will be traded by 4 p.m. a week from today.
That much is a guarantee. The news came out earlier this week that he will not re-sign with Toronto after next year, when he can become a free agent. The Blue Jays can get the most back for him at this time, rather than in the offseason, when he can be like Johan Santana and limit which teams trade for him into the big-market teams who want to give him a contract extension.
Halladay doesn't need an extension to accept a trade. He might if Toronto waits until the winter.
So Halladay will be traded within a week. That is certain.
Where he'll end up is less certain, although every major sports news organization with a web site has repeatedly stated that the Phillies are the favorites. This might be true.
But would you rather be the favorite
to acquire Halladay, or the team that actually does
acquire Halladay? The favorites label does nothing more than get a fan base excited... and set them up for a big-time letdown if their team does not land the player in question.
The Phils may be pursuing Halladay, but so are the Dodgers, Brewers, Cardinals (three teams the Phils could see in the playoffs), Angels, White Sox.... and you probably can't rule out Boston, who is stocked with young pitching but may not be a favorite since Toronto can't possibly want to trade the best pitcher in baseball to a division rival.
The point is, however, the Phils aren't the only team that can sweeten an offer in the next six days. Say the Los Angeles Dodgers throw one of their young pitching prospects (they always seem to have an endless assortment of those) and finally take the "untouchable" label off shortstop prospect Devaris Gordon (Flash's son). And they add a major league-ready arm like James McDonald.
Or, if they really wanted to finalize a deal, the Dodgers could get so aggressive as to consider taking on one of the Jays expensive outfielders, Alex Rios or Vernon Wells (something Toronto would love to do, in shedding more salary) in exchange for a younger, cheaper, better version (Andre Ethier) to seal the arrival of Halladay.
The last two paragraphs are pure speculation, but the point is anything and everything is possible. Thus, it's time for the Phils to pry their hands from Kyle Drabek and whoever else is holding up a deal and get it done before someone else beats them to the punch.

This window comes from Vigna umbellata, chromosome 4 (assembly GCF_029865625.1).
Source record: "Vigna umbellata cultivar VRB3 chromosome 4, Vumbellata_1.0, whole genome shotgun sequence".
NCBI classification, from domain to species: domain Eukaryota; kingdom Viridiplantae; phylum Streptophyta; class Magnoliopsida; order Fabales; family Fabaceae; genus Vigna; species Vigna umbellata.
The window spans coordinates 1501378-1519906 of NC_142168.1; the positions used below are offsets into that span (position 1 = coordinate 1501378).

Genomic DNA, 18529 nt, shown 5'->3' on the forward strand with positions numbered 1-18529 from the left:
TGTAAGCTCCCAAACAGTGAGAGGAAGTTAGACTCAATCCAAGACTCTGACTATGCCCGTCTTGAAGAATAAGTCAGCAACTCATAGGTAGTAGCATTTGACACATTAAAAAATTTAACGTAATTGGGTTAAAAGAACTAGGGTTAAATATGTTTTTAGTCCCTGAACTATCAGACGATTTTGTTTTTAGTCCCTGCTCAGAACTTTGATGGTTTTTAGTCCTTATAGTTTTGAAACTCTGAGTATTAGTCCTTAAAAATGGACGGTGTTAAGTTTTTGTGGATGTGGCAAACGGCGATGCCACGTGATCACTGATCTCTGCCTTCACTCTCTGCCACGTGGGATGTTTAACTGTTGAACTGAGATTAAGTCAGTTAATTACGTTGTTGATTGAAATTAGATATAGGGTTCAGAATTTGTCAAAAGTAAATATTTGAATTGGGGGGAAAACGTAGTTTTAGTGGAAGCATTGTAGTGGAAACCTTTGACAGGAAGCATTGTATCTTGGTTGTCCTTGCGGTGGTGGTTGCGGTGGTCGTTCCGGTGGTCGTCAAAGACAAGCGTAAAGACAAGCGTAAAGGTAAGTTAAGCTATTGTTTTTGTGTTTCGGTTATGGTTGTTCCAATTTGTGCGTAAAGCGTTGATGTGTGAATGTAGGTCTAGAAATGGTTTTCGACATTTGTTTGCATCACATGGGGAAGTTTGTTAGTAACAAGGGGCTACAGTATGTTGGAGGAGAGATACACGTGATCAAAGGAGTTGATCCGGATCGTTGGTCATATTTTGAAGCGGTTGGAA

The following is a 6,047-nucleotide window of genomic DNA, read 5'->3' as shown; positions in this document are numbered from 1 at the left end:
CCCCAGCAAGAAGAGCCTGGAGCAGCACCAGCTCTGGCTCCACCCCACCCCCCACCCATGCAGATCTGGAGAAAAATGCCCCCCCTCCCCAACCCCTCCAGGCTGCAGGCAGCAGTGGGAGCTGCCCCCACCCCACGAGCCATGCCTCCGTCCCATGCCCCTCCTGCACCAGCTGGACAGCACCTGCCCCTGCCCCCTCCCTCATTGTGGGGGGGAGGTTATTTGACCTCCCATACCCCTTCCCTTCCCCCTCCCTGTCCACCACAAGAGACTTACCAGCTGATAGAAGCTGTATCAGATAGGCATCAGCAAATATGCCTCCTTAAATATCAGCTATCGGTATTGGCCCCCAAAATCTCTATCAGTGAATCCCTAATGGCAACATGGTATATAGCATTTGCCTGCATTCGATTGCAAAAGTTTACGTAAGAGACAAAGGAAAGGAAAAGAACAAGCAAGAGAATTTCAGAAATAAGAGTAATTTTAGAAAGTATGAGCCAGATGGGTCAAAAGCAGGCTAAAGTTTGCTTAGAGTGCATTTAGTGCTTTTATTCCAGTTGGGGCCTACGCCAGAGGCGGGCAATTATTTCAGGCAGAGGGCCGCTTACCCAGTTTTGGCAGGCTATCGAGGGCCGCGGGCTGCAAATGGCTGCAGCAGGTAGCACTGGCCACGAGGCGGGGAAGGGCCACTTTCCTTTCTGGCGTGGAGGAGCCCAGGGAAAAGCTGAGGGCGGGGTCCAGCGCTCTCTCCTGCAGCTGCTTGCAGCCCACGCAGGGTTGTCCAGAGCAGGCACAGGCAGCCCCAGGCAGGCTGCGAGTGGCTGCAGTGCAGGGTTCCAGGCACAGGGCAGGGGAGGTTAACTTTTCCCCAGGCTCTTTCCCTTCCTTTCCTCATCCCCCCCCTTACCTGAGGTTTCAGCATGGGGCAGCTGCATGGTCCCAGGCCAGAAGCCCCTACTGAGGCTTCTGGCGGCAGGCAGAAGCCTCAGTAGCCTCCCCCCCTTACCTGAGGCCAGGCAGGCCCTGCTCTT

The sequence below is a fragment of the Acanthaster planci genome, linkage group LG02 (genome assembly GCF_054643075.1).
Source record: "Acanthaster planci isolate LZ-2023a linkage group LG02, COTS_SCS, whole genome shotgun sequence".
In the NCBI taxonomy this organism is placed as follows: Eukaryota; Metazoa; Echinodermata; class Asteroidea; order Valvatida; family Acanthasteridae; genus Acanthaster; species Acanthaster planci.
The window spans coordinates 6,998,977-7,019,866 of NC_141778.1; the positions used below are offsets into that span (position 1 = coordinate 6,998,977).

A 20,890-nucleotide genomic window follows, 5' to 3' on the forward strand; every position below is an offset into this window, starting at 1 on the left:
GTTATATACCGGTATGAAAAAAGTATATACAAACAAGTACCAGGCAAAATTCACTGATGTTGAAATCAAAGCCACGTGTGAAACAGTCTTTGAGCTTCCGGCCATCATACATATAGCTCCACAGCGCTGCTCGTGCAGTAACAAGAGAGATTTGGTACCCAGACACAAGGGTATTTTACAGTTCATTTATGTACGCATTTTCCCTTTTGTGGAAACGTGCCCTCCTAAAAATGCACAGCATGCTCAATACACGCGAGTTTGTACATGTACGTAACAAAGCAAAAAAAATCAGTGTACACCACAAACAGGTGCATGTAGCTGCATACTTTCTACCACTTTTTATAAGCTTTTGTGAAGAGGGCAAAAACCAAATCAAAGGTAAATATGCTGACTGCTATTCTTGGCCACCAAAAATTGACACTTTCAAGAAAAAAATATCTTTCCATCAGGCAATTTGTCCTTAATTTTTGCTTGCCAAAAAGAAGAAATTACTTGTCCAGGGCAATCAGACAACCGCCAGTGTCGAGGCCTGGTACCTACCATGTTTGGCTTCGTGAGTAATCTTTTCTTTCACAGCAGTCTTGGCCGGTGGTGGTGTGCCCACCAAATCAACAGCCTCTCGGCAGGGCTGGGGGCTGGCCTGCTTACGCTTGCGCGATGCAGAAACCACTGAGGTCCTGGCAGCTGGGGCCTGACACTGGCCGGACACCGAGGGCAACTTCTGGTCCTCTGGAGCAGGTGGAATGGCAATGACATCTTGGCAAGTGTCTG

You want Kyle Drabek
and J. A. Happ? Fine. But then you're not getting either five-tool outfield prospect (Dominic Brown, Michael Taylor). Drabek, Happ and Lakewood outfielder Zach Collier would get it done.
People may be surprised that Toronto would ask for both Happ and Drabek, but put yourselves in their shoes: if you're trading arguably the best pitcher in the game, someone you have control over for another year and a half, aren't you asking for at least two, top pitching prospects in return? The more pitching you get back, the better your odds are that one of them pans into a productive, major league player for the next decade.
From the Phils standpoint, if you lose Happ and Drabek, you live with it, knowing Halladay is giving you not one but two chances to win championships in '09 and '10, and you spend this winter seriously thinking of adjusting your unwritten team policy for giving pitchers more than three-year deals. With exclusive negotiation rights, you lock Halladay up this offseason to a 5-year deal.
If you do that, losing Drabek isn't that big of a deal. As for giving up Happ, Halladay is CLEARLY an upgrade. I understand Happ is hot now, but what if he stumbles in August and September? Halladay is a known commodity.
A rotation of Halladay-Hamels-Blanton-Moyer/Martinez is pretty legit come playoff time.
But there is no more time for debate and discussion. Ruben Amaro Jr. needs to get J.P. Ricciardi on the phone sometime this weekend, and play the role of Don Vito Corleone
- make the Jays GM an offer he can't refuse (minus a decapitated horse's head, of course).
If he doesn't, another team will beat him to the finish line early next week and it will be the organization's biggest regret since drafting outfielder Reggie Taylor
three picks before Toronto took a high school pitcher out of Colorado named Harry Leroy Halladay in the first round
of the 1995 draft.
If you're in the greater Tampa Bay area this weekend, you can watch Pedro Martinez pitch against the Mets.
OK, not exactly.
The Phils announced today that Martinez will make his first rehab start on Sunday. He'll pitch for Single-A Clearwater, against the Mets minor league affiliate out of Port St. Lucie.
The game is scheduled for 4:05 p.m. at Bright House Field, the home of Phillies spring training.